A little over ten years ago, Stephanie Meyer released a novel that would grow to become a worldwide phenomenon. Twilight found a special place in the hearts of millions of teenagers. The Twilight saga went on to spur a film adaptation spanning five movies, and even a brief novella about some random character in the third book.
In celebration of her novel’s 10th anniversary, Meyers released a new addition to the saga titled Life and Death. This new novel features the same storyline as Twilight, with an added twist––all of the main characters are the opposite gender.
Meyers’ inspiration behind this novel was proving that “it would have made no difference if [the] human were male and the vampire female,” therefore dismissing the idea that Bella was a typical “damsel in distress.”
In this story, the Bella character, Beaufort, moves to Forks and falls in love with a female vampire, Edythe. Meyers’ new novel has everything fans loved about the original, with even more gender stereotypes.
Meyers’ agent wanted her to release something new for her fans, but the author didn’t have enough time to finish Midnight Sun, which is Twilight from Edward’s point of view. Fortunately, Meyers was able to, as she put it, complete her new “fast and easy” project, which consisted mostly of changing names and pronouns.
However, Meyers also adds changes she saw necessary in order to solidify Beau as a male character. Bella, as Meyers states, was “flowery with [her] words and thoughts,” whereas Beau is “more OCD.”
There is an excellent example of Meyers solidifying Beau’s masculinity in the first few pages of the novel. In Twilight, Bella describes the nature surrounding Forks as “beautiful, of course.” Beau, as a male, is unable to acknowledge beauty, and says that “it was probably beautiful or something.”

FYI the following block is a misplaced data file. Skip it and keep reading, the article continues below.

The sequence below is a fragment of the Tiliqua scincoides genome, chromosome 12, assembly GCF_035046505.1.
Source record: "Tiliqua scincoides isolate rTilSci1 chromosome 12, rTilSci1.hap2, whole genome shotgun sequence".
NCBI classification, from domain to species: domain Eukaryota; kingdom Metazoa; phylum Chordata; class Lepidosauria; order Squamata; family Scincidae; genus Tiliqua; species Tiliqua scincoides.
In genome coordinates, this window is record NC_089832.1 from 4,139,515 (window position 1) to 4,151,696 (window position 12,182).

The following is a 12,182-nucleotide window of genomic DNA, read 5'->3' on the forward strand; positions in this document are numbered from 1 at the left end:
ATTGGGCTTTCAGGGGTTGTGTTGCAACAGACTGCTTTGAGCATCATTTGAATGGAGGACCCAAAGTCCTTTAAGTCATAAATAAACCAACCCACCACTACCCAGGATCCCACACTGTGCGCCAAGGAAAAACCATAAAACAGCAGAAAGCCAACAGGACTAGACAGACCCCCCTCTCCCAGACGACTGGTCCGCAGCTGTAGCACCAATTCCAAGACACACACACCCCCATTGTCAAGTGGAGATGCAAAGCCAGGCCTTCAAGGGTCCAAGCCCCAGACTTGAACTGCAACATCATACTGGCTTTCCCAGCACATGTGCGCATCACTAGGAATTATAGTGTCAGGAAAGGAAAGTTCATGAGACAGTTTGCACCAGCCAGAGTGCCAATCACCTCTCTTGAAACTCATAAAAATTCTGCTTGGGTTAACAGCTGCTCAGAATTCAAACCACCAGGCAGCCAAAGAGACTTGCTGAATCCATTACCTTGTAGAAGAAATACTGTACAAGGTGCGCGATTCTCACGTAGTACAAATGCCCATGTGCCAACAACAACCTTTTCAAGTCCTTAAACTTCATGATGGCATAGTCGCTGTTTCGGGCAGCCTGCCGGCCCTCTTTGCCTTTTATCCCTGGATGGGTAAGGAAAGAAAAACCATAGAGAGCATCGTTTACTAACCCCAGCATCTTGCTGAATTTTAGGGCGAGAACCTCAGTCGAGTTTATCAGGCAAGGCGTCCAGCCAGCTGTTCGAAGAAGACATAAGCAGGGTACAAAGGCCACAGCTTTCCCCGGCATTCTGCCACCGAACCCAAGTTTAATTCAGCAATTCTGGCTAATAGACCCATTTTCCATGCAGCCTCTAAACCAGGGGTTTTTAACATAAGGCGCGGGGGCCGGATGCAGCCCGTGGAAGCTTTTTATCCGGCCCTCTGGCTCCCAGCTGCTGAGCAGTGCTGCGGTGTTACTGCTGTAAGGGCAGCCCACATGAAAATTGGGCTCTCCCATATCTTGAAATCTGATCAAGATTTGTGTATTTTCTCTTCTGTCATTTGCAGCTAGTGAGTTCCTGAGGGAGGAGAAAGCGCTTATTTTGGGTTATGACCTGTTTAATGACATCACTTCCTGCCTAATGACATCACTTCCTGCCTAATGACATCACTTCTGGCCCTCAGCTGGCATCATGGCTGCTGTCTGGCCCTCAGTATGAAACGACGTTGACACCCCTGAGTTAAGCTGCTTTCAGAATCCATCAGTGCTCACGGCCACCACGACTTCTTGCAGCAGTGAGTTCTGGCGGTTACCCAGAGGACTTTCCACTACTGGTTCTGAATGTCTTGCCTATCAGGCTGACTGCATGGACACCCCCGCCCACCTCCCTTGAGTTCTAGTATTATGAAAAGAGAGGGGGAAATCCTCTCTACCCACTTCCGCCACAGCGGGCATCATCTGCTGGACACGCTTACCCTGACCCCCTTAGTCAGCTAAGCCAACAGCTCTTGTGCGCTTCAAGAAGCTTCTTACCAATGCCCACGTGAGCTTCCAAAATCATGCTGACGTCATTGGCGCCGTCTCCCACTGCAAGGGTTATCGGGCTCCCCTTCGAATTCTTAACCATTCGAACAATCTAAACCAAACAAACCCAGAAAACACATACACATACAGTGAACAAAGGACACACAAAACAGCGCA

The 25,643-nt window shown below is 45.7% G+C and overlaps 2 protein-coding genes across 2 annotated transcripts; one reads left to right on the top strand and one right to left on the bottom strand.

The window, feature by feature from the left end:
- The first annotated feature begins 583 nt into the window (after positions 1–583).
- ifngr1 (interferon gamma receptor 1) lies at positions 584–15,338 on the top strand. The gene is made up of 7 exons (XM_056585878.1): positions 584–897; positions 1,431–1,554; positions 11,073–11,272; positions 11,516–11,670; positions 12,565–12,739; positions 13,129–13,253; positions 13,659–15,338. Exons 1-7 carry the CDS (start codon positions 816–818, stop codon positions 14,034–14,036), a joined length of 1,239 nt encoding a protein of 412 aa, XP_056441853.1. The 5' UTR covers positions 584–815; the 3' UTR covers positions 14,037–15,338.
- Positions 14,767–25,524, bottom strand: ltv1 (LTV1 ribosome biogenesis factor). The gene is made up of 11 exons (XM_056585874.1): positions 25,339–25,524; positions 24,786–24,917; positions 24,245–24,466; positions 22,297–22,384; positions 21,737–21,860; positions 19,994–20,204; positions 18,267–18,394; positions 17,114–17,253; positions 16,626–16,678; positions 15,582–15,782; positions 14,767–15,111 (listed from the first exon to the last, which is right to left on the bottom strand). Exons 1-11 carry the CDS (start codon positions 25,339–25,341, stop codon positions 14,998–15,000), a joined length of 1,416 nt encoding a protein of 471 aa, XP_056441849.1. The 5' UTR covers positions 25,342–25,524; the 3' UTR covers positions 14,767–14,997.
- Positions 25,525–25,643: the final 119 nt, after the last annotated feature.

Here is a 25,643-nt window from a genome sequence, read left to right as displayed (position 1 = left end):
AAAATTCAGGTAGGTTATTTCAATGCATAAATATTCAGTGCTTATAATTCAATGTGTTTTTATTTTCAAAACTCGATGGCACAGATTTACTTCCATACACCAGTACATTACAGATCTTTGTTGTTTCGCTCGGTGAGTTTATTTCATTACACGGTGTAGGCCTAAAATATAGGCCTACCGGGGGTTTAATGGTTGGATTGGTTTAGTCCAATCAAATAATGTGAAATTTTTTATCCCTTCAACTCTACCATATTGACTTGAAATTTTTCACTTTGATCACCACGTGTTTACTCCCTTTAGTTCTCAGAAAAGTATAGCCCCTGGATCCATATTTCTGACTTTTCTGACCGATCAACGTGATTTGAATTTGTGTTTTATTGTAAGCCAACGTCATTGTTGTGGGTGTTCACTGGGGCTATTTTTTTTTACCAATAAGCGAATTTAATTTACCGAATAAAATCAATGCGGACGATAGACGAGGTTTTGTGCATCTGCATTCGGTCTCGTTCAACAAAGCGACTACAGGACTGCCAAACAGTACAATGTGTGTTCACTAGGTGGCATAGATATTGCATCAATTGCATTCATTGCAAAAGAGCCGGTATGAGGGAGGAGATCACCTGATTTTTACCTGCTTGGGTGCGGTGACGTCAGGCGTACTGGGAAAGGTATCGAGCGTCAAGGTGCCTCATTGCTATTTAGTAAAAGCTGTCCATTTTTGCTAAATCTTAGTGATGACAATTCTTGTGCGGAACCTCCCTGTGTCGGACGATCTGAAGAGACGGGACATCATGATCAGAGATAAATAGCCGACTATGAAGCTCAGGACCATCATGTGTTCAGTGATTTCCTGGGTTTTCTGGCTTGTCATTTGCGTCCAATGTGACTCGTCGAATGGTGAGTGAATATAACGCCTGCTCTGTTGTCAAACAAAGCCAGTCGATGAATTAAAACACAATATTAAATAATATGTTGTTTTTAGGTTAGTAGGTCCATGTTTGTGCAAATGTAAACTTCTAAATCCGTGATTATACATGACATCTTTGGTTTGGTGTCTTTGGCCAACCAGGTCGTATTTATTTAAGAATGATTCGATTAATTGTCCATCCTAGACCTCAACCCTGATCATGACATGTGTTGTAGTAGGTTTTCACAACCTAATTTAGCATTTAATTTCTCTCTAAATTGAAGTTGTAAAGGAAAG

Meyers also makes sure that Edythe reaffirms Beau’s sense of masculinity when she explains the struggles of having superhuman strength and adds “‘Beau, you don’t know how… well, fragile you are. I don’t mean that as an insult to your manliness, anyone human is fragile to me.’”
While it is great that Meyers is trying to make her novels less sexist, she doesn’t seem to grasp that the damsel-in-distress trope isn’t the only stereotype to look out for when writing a novel. Her approach towards the issue of Bella as a useless character amidst a conflict that is mostly penciled-in in order to add fuel to the love story driving the saga is disappointing, at best.
Meyers missed out on an opportunity to have an emotional, feminine male character at the center of a semi-alright storyline that was already extremely popular. If she had just stopped at hitting Ctrl-F and changing the names, she could have had a male character that actually broke gender stereotypes by crying, acknowledging adolescent insecurities and everything else Bella did in those books. But Meyers cuts out all of Bella’s feminine characteristics for Beau, and ultimately accomplishes nothing.